SIA and MIGUEL at the Air Canada Centre, Saturday, October 22. Rating: NNNN
Stepping into the Air Canada Centre, it was clear that a Sia show was gearing up. Fans of all genders wearing the singer/songwriter’s blunt-banged, monochromatic wig crowded the packed arena, happily posing with other fans.
But first, we got Miguel. Initially the Sia-Miguel pairing seemed odd, but its ying-yang approach made for a dynamic night. Backdropped by shifting celestial psychedelic screens that concealed his band, Miguel appeared in a fringed black leather jacket behind a fringed white leather mic-stand that Stevie Nicks might lust after. He played a magnificent 50-minute set that drew almost wholly from his 2015 genre-crossing album, Wildheart.
Showcasing a sexy ability to dance and sing as if no one else were in the room, he smartly focused on his be-true-to-yourself material, which aligned well with Sia’s rise-from-the-ashes empowerment anthems. Fans hoping to hear risqué tracks NWA, The Valley and …GoingtoHell were out of luck unless they also attended his 19-plus Rebel show later that night. His riskiest moment occurred during a “Fuck Donald Trump” singalong. The Mexican/African-American L.A. native said he hoped Trump’s dangerous divisive rhetoric would lead to unity triumphing over fear.
Miguel's raw energy was the perfect contrast to headliner Sia’s stillness and refusal to give a conventional performance. Shrouded by an oversized feathered dress that released actual dancers, the Aussie hit-maker opened the show with Alive, positioning herself in the corner of the stage, not moving or addressing the audience until her single-song encore, her black-and-white wig concealing her face as it has for the past few years.
A tool of defiance and self-preservation? A unifying creative trope? Whatever the case, the now-famous wig has allowed the shy artist to protect herself against public scrutiny, face arenas full of fans and create a symbol as identifiable as a cone bra is to Madonna.
It also inspires questions about fame. Can a stage persona be more than a gimmick? Does an artist have to interact with the audience? Must a pop star take centre stage? In many ways Sia’s refusal is similar to Miles Davis's – he famously performed entire shows with his back to the audience.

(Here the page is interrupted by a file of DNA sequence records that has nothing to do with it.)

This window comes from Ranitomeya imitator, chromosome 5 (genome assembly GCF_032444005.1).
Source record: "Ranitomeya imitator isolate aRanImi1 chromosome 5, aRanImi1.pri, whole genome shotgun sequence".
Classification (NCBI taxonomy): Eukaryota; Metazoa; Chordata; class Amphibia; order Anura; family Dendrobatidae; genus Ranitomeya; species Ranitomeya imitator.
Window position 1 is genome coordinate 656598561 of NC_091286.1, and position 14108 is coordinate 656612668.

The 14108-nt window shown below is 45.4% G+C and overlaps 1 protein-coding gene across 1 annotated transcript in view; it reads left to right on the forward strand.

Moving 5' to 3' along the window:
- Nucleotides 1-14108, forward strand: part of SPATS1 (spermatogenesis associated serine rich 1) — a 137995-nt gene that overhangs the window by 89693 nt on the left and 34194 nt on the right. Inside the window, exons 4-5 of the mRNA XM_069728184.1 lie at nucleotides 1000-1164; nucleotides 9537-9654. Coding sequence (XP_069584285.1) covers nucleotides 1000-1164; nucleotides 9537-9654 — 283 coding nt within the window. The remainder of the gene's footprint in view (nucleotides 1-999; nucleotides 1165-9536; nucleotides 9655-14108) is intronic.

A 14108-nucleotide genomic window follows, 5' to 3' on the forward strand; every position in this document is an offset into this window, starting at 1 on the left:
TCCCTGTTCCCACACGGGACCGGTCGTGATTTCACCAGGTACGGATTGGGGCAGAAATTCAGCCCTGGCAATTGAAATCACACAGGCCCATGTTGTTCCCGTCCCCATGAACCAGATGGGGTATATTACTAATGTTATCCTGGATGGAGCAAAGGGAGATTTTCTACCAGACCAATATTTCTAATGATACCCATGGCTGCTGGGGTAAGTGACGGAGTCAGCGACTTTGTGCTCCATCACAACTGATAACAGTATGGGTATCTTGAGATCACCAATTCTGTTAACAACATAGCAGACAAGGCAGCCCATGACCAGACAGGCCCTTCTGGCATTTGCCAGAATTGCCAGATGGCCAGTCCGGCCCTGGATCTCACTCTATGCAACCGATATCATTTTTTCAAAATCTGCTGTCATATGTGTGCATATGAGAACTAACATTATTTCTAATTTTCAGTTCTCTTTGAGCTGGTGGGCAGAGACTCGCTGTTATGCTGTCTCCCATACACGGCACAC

A sparsely lit stage and no backing band left the focus entirely on her wigged cast of contemporary dancers, most notably the magical 14-year-old Maddie Ziegler. Expertly choreographed vignettes mirrored pre-taped Jumbotron performances by actors like Kristen Wiig. The Jumbotron drew attention away from the stage as we tried to determine what was occurring in real time.
Herein lies the challenge and brilliance of the Nostalgic For The Present Tour: we began to question everything, including whether Sia was there at all. A stand-in was entirely possible in a show that blurred the lines between present and past. We had to trust Sia, and she had to trust our ability to intimately connect with her even when standard forms of expression were stripped away. And we did.
During the 16-song set, which drew heavily from 2016’s This Is Acting (a deluxe edition featuring new tracks has been released) and 2012 track Diamonds (made famous by Rihanna), Sia showed stamina, as her latest single, The Greatest, featuring Kendrick Lamar, declares.
In the mumbled, manic whispers that filled the space between each vignette to her raspy, absolutely electrifying vocals, she revealed herself in a deeper way than if she’d recounted monologues all night. For the encore, she wore a multi-coloured Spanish-style dress, while dancer Ziegler sported a black wig and multicoloured war paint, a departure from the monochromatic theme that may signal a new thread in this creative concept.
Few artists can pull off this kind of show with such subtlety and force. Sia’s powerhouse vocals, stunning songwriting and matchless vision transforms the way we experience arena concerts and our pop stars.